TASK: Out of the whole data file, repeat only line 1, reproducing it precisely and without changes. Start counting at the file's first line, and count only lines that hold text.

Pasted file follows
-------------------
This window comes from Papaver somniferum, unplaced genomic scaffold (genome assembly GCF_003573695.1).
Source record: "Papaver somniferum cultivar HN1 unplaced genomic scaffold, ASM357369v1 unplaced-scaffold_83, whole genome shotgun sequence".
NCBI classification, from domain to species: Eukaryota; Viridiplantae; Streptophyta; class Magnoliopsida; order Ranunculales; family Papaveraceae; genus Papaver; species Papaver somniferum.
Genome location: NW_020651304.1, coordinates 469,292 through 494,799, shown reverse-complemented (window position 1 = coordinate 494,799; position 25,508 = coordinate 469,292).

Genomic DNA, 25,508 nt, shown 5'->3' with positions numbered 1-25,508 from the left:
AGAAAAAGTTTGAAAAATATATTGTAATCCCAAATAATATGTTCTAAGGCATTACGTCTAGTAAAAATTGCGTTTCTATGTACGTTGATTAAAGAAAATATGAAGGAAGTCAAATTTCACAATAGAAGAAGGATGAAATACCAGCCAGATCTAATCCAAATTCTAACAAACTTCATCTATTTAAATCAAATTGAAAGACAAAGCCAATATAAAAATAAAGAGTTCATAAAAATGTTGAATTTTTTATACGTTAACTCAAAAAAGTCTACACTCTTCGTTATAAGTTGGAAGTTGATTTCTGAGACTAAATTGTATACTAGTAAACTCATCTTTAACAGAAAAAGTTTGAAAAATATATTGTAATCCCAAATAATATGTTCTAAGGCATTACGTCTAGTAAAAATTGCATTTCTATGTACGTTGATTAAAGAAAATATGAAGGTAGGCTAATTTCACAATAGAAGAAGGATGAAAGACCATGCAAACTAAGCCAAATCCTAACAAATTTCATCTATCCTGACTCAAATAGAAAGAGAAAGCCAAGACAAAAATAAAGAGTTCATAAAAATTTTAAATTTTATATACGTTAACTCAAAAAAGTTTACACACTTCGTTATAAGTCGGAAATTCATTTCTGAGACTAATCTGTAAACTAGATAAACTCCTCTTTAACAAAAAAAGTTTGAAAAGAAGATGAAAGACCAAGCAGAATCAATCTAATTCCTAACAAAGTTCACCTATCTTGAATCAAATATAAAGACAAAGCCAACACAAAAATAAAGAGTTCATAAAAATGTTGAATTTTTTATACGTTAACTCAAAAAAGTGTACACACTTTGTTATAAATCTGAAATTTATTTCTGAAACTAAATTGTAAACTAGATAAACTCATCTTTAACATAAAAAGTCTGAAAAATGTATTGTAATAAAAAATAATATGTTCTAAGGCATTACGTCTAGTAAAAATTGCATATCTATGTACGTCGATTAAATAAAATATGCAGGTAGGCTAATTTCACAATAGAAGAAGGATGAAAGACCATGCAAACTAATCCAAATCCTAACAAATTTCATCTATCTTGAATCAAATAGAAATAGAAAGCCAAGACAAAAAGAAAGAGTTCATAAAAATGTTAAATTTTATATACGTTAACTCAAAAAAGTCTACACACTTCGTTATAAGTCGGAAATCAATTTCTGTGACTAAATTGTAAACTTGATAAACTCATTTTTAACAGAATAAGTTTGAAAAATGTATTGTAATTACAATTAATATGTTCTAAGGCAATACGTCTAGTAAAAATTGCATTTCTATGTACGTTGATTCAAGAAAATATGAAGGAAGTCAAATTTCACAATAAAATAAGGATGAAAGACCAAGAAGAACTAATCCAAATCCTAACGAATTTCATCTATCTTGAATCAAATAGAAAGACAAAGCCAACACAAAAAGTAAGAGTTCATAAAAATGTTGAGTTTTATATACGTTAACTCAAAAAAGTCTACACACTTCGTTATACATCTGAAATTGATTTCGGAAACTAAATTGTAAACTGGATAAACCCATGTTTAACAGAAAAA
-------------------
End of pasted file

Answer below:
This window comes from Papaver somniferum, unplaced genomic scaffold (genome assembly GCF_003573695.1).